“That new bank tax could [raise a lot of revenue] since there are trillions of dollars being traded,” Williamson says.
Jobs: Leads the White House’s Ready to Work Initiative to help workers develop skills for higher-paying jobs. Supported Gov. Andrew Cuomo’s push to raise New York’s minimum wage to $15 per hour.
“He’s been pro worker, pro union,” says Baker, noting that Biden was a big proponent of Obama’s proposal to raise the salary threshold for who qualifies for overtime.
Health care: Played key role in campaigning for the Affordable Care Act and raising public awareness around the health exchanges.
Student loans: Supports Obama’s plan for two years of free community college. And was chair of the task force that created rules expanding income-based repayment plans and forgiving loans after 20 years.
Big-picture economy: Took the lead on implementing the American Recovery and Reinvestment Act, a stimulus package aimed at promoting infrastructure projects across the country.
Will likely continue to run on White House platform of strengthening the middle class.
“I would expect he’d run on the Obama administration’s record,” Baker says. “That doesn’t mean he has to say he’d back everything Obama did, but I’d expect that would be the main theme of his campaign.”
4. Jim Webb
Despite the fact that Webb is a Vietnam War hero, former Virginia senator and author of 10 military-themed books, it’s likely that many viewers will be getting their first glimpse of him at tonight’s debate.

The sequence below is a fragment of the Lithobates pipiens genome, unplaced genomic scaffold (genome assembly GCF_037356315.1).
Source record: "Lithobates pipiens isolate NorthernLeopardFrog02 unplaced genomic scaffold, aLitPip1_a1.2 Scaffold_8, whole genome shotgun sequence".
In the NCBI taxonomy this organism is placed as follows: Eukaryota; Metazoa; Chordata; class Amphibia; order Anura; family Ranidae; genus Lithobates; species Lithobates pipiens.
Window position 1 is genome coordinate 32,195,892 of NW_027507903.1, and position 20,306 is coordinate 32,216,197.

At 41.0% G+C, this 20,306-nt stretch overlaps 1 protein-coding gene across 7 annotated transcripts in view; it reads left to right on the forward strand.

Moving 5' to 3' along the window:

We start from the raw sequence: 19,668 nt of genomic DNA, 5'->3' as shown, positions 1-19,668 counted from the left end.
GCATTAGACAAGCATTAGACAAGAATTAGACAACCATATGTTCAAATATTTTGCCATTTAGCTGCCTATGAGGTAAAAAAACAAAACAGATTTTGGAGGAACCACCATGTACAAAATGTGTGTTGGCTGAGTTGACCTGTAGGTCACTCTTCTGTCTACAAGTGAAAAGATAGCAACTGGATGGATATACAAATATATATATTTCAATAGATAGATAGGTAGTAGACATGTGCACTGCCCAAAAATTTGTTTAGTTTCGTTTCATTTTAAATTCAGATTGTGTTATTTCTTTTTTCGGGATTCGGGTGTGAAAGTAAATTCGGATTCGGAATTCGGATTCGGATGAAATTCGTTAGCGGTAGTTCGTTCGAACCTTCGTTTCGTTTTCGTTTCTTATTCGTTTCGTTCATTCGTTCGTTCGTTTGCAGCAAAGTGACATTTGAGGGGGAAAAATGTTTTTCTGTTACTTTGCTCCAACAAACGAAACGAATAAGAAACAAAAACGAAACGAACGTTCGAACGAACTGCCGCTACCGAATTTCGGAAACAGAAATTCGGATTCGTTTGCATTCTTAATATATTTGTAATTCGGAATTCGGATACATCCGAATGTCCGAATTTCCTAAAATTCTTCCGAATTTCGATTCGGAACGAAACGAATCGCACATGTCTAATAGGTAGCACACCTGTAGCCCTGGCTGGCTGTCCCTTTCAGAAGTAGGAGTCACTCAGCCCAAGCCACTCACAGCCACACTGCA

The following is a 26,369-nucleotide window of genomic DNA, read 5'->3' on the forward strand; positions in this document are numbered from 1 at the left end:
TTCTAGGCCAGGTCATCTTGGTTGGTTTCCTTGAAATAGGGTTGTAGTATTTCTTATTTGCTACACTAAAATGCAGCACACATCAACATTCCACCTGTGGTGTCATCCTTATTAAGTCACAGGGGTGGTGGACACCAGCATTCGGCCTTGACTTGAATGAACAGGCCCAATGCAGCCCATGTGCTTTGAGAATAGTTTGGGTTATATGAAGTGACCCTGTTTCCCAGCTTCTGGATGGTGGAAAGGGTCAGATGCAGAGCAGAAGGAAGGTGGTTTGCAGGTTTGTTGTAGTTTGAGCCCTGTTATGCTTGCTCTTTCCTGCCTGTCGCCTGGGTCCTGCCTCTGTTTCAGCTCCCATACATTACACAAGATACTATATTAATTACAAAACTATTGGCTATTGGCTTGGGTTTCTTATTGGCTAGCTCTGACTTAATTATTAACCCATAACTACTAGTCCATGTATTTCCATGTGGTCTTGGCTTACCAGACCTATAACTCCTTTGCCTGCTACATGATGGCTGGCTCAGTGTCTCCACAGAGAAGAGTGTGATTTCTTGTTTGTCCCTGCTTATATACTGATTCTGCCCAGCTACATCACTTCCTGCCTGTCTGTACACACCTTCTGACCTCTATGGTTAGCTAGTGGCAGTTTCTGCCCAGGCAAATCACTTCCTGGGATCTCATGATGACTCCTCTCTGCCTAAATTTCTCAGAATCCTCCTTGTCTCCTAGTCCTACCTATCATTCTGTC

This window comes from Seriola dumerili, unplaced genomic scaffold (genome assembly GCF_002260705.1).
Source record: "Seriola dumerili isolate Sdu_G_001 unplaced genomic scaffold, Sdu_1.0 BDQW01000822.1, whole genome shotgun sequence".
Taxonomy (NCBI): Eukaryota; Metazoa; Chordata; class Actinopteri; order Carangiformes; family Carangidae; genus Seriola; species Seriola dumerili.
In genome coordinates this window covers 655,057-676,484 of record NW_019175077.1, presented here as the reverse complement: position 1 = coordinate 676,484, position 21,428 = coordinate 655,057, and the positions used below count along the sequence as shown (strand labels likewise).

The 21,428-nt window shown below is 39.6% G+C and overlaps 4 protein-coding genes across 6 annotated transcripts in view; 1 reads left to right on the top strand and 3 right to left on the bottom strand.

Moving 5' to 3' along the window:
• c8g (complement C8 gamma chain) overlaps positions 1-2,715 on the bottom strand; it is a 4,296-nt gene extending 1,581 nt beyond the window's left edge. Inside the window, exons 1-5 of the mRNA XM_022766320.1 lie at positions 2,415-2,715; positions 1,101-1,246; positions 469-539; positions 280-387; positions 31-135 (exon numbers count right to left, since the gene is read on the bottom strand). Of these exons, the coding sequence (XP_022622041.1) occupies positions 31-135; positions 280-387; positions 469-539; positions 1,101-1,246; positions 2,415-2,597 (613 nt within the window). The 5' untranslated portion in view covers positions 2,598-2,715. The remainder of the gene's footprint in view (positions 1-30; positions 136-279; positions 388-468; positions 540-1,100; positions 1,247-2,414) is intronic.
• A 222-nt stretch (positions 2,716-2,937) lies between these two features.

“We’ve heard little about him, so it’s hard to take him seriously,” Baker says.
That said, Webb knows a thing or two about being a long-shot—he won his Senate seat by upsetting an incumbent Republican.
Here’s where the more conservative Webb stands …
Taxes: Favors raising capital-gains taxes—but is against raising regular income taxes. Wants to reform and simplify the tax code to focus less on income and more on consumption.
Jobs: Webb’s a lifetime union member, so he’s pro labor and supports workers’ collective bargaining rights. Also supports job training and creation through infrastructure spending programs, similar to the Civilian Conservation Corps created by Franklin D. Roosevelt.
“That’s a common Democratic [platform]—having some sort of universal national service,” Kamarck says. “But you always run into trouble from organized unions with this, over fear of undercutting union jobs and pay.”
Health care: Voted for the Affordable Care Act, but was critical of its implementation—and voted for more than a dozen Republican-sponsored amendments to the bill.
Student loans: Was the only Democrat to vote against his party’s 2012 bill to keep student-loan interest rates from doubling. Favors public service as an incentive for student-loan forgiveness—as senator, he created a bill that expanded education benefits for veterans.
Big-picture economy: Supports cutting the federal budget and reducing the national debt. Advocates for the construction of the controversial Keystone XL pipeline.
5. Martin O’Malley
The former Baltimore mayor and two-term Maryland governor is known for inspiring the ambitious politician character Tommy Carcetti on the HBO series “The Wire.”